Finally, we emphasise that even a single measurement setting per party suffices to confirm entanglement with a high degree of confidence. The probability that a product state has correlation below is given by with being the incomplete gamma function. If we fix the confidence to as for the normal distribution, i.e. choose correspondingly, then we verified numerically that the probability to observe a Greenberger-Horne-Zeilinger (GHZ) correlation revealing entanglement by a single set of settings with this confidence is for , and already for qubits. Note that this also holds for GHZ states to which local random rotations have been applied, modelling e.g. polarisation of photons propagating through fibers. Our method also opens the door for entanglement verification in multi-photon experiments (see Appendix B for exemplary detection of noisy GHZ entanglement). For example, in the eight-photon setup of Ref. Yao et al. (2012) a coincidence click is observed only every minutes. We checked that with a single setting per party and coincidences (corresponding to about days of running the experiment) our method confirms entanglement with confidence () with probability (63%). Since this kind of entanglement detection pushes the number of measurement settings to minimum, this method is perfectly suited for entanglement detection in multipartite systems.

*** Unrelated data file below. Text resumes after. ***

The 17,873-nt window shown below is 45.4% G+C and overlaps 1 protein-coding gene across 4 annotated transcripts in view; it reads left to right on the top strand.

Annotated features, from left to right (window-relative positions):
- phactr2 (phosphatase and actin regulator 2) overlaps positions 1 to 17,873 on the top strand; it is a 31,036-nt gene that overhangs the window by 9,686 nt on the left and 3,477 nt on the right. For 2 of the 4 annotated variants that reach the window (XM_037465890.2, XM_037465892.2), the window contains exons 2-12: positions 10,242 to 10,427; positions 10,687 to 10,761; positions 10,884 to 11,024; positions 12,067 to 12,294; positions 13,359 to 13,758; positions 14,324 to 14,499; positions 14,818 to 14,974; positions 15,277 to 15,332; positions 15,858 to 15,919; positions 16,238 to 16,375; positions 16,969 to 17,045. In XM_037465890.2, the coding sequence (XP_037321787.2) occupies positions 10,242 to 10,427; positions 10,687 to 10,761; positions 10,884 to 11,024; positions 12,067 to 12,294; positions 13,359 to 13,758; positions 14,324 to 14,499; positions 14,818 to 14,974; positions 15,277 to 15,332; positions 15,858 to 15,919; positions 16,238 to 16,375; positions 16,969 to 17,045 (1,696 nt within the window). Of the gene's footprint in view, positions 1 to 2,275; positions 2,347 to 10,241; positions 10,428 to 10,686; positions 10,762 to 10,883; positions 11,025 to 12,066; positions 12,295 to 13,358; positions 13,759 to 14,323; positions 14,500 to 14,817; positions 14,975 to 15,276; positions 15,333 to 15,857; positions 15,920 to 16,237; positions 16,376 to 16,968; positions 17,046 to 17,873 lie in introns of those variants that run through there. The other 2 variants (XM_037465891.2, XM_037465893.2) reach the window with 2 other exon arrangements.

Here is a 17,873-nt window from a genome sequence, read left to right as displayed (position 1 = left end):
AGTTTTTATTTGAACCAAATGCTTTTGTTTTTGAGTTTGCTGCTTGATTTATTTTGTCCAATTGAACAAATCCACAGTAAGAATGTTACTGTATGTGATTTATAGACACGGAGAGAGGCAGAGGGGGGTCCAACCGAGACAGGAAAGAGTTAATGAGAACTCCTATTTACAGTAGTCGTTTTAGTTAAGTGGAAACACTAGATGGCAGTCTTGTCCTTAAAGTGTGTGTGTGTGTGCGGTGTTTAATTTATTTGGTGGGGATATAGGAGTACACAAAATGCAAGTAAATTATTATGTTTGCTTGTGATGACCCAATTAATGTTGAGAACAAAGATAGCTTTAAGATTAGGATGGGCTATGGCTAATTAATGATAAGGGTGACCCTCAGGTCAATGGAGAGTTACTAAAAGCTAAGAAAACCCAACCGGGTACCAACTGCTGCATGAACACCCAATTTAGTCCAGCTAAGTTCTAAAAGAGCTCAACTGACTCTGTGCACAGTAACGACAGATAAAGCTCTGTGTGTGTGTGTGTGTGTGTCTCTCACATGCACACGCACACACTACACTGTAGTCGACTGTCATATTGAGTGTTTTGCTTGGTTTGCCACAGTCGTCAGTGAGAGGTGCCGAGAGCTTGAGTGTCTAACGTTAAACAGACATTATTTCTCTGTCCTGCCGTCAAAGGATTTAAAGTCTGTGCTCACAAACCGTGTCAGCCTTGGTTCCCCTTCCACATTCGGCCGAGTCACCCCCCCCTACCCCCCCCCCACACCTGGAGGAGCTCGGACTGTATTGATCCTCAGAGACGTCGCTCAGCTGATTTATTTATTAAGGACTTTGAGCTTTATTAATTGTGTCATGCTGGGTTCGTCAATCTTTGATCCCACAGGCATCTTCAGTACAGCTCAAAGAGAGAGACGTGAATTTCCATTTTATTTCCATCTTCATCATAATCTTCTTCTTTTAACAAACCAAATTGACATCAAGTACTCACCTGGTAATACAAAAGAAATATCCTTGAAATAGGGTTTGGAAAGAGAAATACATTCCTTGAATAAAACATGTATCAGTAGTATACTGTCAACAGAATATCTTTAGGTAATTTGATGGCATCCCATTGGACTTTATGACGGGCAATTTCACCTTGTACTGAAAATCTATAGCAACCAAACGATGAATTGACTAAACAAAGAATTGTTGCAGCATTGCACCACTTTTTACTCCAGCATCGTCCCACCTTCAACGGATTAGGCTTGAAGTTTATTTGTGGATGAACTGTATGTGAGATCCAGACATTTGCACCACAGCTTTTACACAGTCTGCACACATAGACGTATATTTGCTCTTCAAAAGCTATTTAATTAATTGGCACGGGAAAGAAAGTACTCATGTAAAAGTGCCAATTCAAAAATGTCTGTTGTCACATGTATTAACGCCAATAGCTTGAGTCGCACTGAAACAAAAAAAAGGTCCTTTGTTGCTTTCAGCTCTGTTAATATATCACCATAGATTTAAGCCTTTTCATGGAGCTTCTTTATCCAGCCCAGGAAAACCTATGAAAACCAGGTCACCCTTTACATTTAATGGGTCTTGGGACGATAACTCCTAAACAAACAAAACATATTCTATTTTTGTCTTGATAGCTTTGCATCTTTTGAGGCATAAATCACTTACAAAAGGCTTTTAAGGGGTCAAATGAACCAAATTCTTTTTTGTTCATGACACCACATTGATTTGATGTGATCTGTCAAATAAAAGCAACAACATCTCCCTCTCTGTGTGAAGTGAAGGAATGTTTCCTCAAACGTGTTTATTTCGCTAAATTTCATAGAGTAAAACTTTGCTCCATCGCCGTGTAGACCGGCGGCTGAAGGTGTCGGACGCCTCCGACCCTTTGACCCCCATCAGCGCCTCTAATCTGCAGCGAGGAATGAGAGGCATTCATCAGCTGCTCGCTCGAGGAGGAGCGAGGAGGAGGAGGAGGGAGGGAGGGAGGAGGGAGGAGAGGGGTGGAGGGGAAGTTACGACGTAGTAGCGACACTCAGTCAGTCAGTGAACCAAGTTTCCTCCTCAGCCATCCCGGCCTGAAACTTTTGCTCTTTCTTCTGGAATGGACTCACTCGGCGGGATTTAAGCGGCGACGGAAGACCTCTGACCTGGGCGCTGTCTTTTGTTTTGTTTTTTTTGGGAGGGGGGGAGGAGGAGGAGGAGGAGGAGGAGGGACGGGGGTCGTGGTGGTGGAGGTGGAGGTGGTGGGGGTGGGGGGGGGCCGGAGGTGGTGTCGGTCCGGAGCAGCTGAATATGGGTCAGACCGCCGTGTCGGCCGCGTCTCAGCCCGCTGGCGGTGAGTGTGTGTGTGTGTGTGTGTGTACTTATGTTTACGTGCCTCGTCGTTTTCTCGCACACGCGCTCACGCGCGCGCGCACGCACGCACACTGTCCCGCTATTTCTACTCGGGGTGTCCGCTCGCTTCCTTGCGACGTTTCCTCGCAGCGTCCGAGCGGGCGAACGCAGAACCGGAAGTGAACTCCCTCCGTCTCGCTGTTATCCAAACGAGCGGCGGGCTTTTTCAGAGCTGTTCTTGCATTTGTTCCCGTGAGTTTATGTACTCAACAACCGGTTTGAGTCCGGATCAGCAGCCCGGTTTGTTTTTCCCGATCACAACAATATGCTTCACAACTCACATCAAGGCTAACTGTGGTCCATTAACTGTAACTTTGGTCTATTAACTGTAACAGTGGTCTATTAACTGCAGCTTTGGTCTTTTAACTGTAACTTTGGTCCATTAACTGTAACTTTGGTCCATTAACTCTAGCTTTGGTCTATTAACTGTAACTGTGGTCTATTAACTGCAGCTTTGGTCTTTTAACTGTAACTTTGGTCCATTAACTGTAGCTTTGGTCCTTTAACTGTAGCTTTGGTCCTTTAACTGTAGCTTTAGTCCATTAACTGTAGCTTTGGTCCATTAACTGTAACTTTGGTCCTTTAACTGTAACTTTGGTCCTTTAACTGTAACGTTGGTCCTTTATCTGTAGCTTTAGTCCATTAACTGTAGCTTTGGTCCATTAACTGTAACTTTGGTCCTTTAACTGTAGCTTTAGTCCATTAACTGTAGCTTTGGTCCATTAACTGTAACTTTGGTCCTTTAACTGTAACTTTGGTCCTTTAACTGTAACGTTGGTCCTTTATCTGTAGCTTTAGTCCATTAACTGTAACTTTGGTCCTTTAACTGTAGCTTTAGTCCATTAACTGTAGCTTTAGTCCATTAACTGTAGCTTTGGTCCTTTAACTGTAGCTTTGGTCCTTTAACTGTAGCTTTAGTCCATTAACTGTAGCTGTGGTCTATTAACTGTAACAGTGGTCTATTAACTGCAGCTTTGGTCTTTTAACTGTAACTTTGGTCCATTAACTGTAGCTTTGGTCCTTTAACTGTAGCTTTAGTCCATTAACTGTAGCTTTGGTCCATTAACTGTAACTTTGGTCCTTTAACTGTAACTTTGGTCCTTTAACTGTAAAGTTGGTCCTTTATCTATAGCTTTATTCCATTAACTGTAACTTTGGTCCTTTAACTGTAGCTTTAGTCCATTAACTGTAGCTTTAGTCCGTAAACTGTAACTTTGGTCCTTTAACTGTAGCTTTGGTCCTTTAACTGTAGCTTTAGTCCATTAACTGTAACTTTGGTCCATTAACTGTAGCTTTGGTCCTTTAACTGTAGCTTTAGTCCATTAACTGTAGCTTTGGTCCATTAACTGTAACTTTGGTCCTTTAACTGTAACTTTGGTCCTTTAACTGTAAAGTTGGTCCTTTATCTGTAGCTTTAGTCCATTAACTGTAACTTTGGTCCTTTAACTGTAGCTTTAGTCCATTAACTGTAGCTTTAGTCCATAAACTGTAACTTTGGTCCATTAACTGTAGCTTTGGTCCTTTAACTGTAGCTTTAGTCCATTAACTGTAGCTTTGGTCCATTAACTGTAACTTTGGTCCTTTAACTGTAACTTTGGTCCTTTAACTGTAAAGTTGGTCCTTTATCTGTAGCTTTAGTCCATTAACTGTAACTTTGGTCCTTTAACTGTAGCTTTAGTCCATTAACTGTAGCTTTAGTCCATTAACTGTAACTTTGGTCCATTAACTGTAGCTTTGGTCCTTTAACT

## V Higher dimensions

Although we have explicitly calculated it for qubits all our results apply to -level systems. One simply replaces in our theorems the Pauli matrices with the generators of SU(). Since there are such generators, vectors have to be extended to dimensions as well as the corresponding sums over Pauli matrices. By following the same lines of proofs as for qubits one finds that for all pure states of qudits

(22) |

and again the lower bound is achieved only by product states. It is also straightforward to generalise these proofs to subsystems of arbitrary dimensions .

## Vi Conclusions